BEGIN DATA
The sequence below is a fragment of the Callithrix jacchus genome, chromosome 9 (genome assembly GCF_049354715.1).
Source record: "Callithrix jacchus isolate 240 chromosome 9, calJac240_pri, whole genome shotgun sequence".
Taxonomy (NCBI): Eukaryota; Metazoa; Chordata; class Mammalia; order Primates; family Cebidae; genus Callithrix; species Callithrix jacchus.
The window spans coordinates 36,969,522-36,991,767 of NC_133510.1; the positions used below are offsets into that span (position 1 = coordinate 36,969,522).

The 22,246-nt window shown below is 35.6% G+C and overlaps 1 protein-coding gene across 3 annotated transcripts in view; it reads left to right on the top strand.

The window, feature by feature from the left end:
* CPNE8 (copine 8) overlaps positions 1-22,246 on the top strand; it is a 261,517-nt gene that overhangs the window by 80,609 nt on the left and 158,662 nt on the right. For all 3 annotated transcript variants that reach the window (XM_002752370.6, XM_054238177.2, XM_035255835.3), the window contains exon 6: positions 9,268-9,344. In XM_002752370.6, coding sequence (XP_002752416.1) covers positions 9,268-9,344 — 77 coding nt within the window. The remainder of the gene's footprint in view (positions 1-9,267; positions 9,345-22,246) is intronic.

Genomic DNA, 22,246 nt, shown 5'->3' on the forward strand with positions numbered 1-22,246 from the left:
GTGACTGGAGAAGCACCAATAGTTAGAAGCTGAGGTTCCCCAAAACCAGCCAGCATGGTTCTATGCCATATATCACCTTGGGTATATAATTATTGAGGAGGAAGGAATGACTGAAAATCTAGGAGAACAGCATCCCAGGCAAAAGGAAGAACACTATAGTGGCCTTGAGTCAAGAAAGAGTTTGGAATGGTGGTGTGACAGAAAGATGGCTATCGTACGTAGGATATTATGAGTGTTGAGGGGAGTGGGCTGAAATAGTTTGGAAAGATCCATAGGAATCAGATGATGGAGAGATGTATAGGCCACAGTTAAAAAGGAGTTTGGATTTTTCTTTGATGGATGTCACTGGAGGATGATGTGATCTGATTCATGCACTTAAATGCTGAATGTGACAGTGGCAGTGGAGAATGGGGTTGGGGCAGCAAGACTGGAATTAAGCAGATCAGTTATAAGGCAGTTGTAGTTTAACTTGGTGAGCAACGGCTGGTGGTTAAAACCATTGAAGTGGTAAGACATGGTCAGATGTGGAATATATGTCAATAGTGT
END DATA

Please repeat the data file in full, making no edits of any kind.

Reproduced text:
The sequence below is a fragment of the Callithrix jacchus genome, chromosome 9 (genome assembly GCF_049354715.1).
Source record: "Callithrix jacchus isolate 240 chromosome 9, calJac240_pri, whole genome shotgun sequence".
Taxonomy (NCBI): Eukaryota; Metazoa; Chordata; class Mammalia; order Primates; family Cebidae; genus Callithrix; species Callithrix jacchus.
The window spans coordinates 36,969,522-36,991,767 of NC_133510.1; the positions used below are offsets into that span (position 1 = coordinate 36,969,522).

The 22,246-nt window shown below is 35.6% G+C and overlaps 1 protein-coding gene across 3 annotated transcripts in view; it reads left to right on the top strand.

The window, feature by feature from the left end:
* CPNE8 (copine 8) overlaps positions 1-22,246 on the top strand; it is a 261,517-nt gene that overhangs the window by 80,609 nt on the left and 158,662 nt on the right. For all 3 annotated transcript variants that reach the window (XM_002752370.6, XM_054238177.2, XM_035255835.3), the window contains exon 6: positions 9,268-9,344. In XM_002752370.6, coding sequence (XP_002752416.1) covers positions 9,268-9,344 — 77 coding nt within the window. The remainder of the gene's footprint in view (positions 1-9,267; positions 9,345-22,246) is intronic.

Genomic DNA, 22,246 nt, shown 5'->3' on the forward strand with positions numbered 1-22,246 from the left:
GTGACTGGAGAAGCACCAATAGTTAGAAGCTGAGGTTCCCCAAAACCAGCCAGCATGGTTCTATGCCATATATCACCTTGGGTATATAATTATTGAGGAGGAAGGAATGACTGAAAATCTAGGAGAACAGCATCCCAGGCAAAAGGAAGAACACTATAGTGGCCTTGAGTCAAGAAAGAGTTTGGAATGGTGGTGTGACAGAAAGATGGCTATCGTACGTAGGATATTATGAGTGTTGAGGGGAGTGGGCTGAAATAGTTTGGAAAGATCCATAGGAATCAGATGATGGAGAGATGTATAGGCCACAGTTAAAAAGGAGTTTGGATTTTTCTTTGATGGATGTCACTGGAGGATGATGTGATCTGATTCATGCACTTAAATGCTGAATGTGACAGTGGCAGTGGAGAATGGGGTTGGGGCAGCAAGACTGGAATTAAGCAGATCAGTTATAAGGCAGTTGTAGTTTAACTTGGTGAGCAACGGCTGGTGGTTAAAACCATTGAAGTGGTAAGACATGGTCAGATGTGGAATATATGTCAATAGTGT